Vinh Long 5

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March 11th 2018
Published: March 11th 2018
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I've been walking the town a bit to see what is out there. More of the same so far; street -side stalls, cafe's by the dozen, hole-in-the wall shops, old French colonial government buildings now used for Vietnamese Government things, including the Post Office. I had wanted to send some liitle things to my three grand daughters; they enjoy mail arriving with their names on it. I bought identical packets of colouring pens and large notebooks for them to draw in and went to the Post Office. They parcelled them up for me there and wrote down a cost for postage, 230,000VND (about NZ$13) so that was fine. After filling in 2 separate forms in triplicate with carbon paper as well, for each parcel, including passport number, I was informed that the cost would be 305,000VND FOR EACH PARCEL! A total of around NZ$55. Even the woman behind the counter looked aghast. However, cheap at the price for the dearly beloved's. The contents of each cost around $2.50 each but don't tell them that.

Eric, the Canadian part-owner of the business arrived back from New Zealand yesterday. We went out tonight after lessons finished to have a beer. Found a place that served beer and food, ordered two beers and some food, which we knew was squid but that was as far as our knowledge went. A plate of raw squid arrived with a brazier and a pot and we then cooked it along with a few vegetables and ginger. We had another beer, enjoyed the food and paid our bill. The point of this is that for 4 beers, a large helping of quite nice squid and some veges, we paid 100,000VND or about NZ 6.50.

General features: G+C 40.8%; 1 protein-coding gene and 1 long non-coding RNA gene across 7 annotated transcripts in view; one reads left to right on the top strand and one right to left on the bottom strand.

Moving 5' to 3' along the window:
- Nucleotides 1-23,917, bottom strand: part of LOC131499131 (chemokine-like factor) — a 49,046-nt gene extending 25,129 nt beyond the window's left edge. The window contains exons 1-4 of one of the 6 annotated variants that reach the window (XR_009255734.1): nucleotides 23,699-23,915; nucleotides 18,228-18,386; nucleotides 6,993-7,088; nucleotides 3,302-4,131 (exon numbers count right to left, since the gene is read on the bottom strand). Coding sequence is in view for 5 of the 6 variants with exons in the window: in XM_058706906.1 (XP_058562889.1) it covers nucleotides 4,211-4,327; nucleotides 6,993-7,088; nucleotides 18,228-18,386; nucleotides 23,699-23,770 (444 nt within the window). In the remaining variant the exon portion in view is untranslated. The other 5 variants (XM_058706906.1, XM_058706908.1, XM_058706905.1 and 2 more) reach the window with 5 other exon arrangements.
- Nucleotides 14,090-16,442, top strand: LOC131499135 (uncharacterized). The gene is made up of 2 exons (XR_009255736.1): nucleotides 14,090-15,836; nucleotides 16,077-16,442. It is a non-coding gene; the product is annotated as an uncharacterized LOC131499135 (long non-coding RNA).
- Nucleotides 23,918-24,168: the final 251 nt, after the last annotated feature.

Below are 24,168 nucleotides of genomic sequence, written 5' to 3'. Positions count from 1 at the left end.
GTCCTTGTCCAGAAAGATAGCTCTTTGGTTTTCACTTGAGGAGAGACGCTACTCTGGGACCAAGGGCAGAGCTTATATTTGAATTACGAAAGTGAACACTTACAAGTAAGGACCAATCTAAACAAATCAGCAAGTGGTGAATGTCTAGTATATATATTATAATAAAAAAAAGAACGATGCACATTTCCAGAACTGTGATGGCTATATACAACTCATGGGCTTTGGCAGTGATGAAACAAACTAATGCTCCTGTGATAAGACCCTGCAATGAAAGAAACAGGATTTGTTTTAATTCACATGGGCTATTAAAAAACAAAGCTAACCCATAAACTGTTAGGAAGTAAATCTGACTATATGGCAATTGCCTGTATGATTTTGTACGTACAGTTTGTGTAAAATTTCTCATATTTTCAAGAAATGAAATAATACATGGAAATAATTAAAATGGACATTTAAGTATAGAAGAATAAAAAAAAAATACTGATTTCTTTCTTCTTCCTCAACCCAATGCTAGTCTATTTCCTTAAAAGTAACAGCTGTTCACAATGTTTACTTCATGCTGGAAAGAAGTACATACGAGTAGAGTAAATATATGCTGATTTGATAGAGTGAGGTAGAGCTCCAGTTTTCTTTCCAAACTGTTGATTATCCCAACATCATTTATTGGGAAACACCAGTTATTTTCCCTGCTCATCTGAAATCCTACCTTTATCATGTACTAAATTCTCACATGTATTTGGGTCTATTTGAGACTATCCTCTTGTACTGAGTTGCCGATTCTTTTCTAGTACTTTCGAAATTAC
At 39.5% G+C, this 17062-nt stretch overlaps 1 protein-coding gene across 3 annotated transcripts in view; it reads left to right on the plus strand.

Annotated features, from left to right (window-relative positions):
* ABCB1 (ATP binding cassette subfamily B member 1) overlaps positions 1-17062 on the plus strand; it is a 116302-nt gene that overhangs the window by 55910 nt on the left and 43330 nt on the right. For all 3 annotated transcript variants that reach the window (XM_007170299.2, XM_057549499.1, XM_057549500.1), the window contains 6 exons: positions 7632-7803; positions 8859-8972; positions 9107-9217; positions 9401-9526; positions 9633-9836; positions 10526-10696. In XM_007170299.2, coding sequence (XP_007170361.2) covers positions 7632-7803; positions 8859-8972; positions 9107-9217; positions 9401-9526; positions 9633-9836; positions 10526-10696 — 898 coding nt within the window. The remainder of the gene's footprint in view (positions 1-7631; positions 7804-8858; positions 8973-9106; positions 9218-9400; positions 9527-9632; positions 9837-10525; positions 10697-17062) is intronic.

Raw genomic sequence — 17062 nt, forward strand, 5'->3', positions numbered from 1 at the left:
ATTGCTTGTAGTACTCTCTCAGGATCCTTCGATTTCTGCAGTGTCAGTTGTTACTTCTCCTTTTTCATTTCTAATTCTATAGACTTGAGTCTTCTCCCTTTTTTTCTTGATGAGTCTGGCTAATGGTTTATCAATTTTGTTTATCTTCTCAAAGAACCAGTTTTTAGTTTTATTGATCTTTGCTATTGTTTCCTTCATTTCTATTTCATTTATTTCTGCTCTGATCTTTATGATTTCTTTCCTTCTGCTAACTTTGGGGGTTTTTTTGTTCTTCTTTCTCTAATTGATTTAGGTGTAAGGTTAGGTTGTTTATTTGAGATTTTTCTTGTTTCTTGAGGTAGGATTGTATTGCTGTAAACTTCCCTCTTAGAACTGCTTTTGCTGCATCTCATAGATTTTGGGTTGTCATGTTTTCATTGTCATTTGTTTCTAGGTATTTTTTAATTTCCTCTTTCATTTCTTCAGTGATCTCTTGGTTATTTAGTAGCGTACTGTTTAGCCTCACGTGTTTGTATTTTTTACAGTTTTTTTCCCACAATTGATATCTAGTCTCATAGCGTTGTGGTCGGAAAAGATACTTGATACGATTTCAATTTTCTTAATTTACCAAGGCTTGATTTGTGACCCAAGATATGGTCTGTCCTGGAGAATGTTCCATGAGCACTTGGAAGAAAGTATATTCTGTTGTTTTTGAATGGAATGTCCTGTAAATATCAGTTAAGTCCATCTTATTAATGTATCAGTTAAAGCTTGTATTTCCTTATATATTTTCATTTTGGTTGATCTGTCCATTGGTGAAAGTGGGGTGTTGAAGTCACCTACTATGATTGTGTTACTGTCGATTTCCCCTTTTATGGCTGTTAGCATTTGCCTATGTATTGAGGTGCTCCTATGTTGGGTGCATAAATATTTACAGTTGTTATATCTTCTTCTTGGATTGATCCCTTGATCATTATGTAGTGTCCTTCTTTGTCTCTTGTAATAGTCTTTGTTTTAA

There's a small museum just down the road which I entered a day or so ago. Not a lot of money spent on it. The buildings are French colonial and rather good to look at. Inside there was very little on show apart from many photos of local and national heroes (I assume), old grainy photos of the American War, a small memorial to Ho Chi Minh, lists of what I ssumed were war dead and, in another building an exhibition to do with the importance of betel nut in marriage ceremonies. Outside were some rusting relics of the war; two American jets that had been shot down or abandoned after their withdrawal, a falling apart helicopter, an old field gun, an armoured troop carrier.... you get the picture. Interesting to spend an hour there but badly in need of some funding - unlikely I think in this small provincial city.

So life trundles on here. Still averaging around 35/36 degrees every day with humidity in the 75 to 80% range. It makes exercising not as much a priority as it used to be.

Love to all.

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